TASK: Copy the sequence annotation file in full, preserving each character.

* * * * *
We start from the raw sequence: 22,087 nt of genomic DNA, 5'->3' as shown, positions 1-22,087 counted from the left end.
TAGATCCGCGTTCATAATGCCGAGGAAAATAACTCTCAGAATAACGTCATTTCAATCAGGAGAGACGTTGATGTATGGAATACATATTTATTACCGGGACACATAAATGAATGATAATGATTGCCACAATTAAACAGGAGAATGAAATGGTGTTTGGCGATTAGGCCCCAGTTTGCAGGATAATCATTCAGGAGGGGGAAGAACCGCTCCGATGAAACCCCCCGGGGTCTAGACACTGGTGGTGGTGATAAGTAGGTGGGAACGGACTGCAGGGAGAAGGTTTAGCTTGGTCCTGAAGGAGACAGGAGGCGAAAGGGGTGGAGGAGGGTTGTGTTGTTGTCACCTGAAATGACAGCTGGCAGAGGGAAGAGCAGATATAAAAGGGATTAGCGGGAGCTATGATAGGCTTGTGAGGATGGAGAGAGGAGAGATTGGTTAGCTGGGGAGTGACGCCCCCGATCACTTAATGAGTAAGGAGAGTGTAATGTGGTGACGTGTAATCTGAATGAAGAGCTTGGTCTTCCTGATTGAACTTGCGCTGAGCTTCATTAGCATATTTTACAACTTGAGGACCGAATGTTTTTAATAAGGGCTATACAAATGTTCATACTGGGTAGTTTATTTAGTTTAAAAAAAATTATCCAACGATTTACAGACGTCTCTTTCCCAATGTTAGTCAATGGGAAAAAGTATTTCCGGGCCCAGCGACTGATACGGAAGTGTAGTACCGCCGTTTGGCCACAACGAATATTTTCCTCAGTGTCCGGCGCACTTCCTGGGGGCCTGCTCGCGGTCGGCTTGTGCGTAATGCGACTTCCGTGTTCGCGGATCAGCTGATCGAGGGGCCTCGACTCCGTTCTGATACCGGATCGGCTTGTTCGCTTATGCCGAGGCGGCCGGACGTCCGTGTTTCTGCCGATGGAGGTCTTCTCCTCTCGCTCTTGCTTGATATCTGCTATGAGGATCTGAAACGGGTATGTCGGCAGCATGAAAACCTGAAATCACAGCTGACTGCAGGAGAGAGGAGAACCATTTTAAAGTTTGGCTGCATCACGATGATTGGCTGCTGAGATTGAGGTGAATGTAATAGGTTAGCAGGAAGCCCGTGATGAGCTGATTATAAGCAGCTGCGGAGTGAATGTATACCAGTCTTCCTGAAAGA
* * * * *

We start from the raw sequence: 22,087 nt of genomic DNA, 5'->3' as shown, positions 1-22,087 counted from the left end.
TAGATCCGCGTTCATAATGCCGAGGAAAATAACTCTCAGAATAACGTCATTTCAATCAGGAGAGACGTTGATGTATGGAATACATATTTATTACCGGGACACATAAATGAATGATAATGATTGCCACAATTAAACAGGAGAATGAAATGGTGTTTGGCGATTAGGCCCCAGTTTGCAGGATAATCATTCAGGAGGGGGAAGAACCGCTCCGATGAAACCCCCCGGGGTCTAGACACTGGTGGTGGTGATAAGTAGGTGGGAACGGACTGCAGGGAGAAGGTTTAGCTTGGTCCTGAAGGAGACAGGAGGCGAAAGGGGTGGAGGAGGGTTGTGTTGTTGTCACCTGAAATGACAGCTGGCAGAGGGAAGAGCAGATATAAAAGGGATTAGCGGGAGCTATGATAGGCTTGTGAGGATGGAGAGAGGAGAGATTGGTTAGCTGGGGAGTGACGCCCCCGATCACTTAATGAGTAAGGAGAGTGTAATGTGGTGACGTGTAATCTGAATGAAGAGCTTGGTCTTCCTGATTGAACTTGCGCTGAGCTTCATTAGCATATTTTACAACTTGAGGACCGAATGTTTTTAATAAGGGCTATACAAATGTTCATACTGGGTAGTTTATTTAGTTTAAAAAAAATTATCCAACGATTTACAGACGTCTCTTTCCCAATGTTAGTCAATGGGAAAAAGTATTTCCGGGCCCAGCGACTGATACGGAAGTGTAGTACCGCCGTTTGGCCACAACGAATATTTTCCTCAGTGTCCGGCGCACTTCCTGGGGGCCTGCTCGCGGTCGGCTTGTGCGTAATGCGACTTCCGTGTTCGCGGATCAGCTGATCGAGGGGCCTCGACTCCGTTCTGATACCGGATCGGCTTGTTCGCTTATGCCGAGGCGGCCGGACGTCCGTGTTTCTGCCGATGGAGGTCTTCTCCTCTCGCTCTTGCTTGATATCTGCTATGAGGATCTGAAACGGGTATGTCGGCAGCATGAAAACCTGAAATCACAGCTGACTGCAGGAGAGAGGAGAACCATTTTAAAGTTTGGCTGCATCACGATGATTGGCTGCTGAGATTGAGGTGAATGTAATAGGTTAGCAGGAAGCCCGTGATGAGCTGATTATAAGCAGCTGCGGAGTGAATGTATACCAGTCTTCCTGAAAGA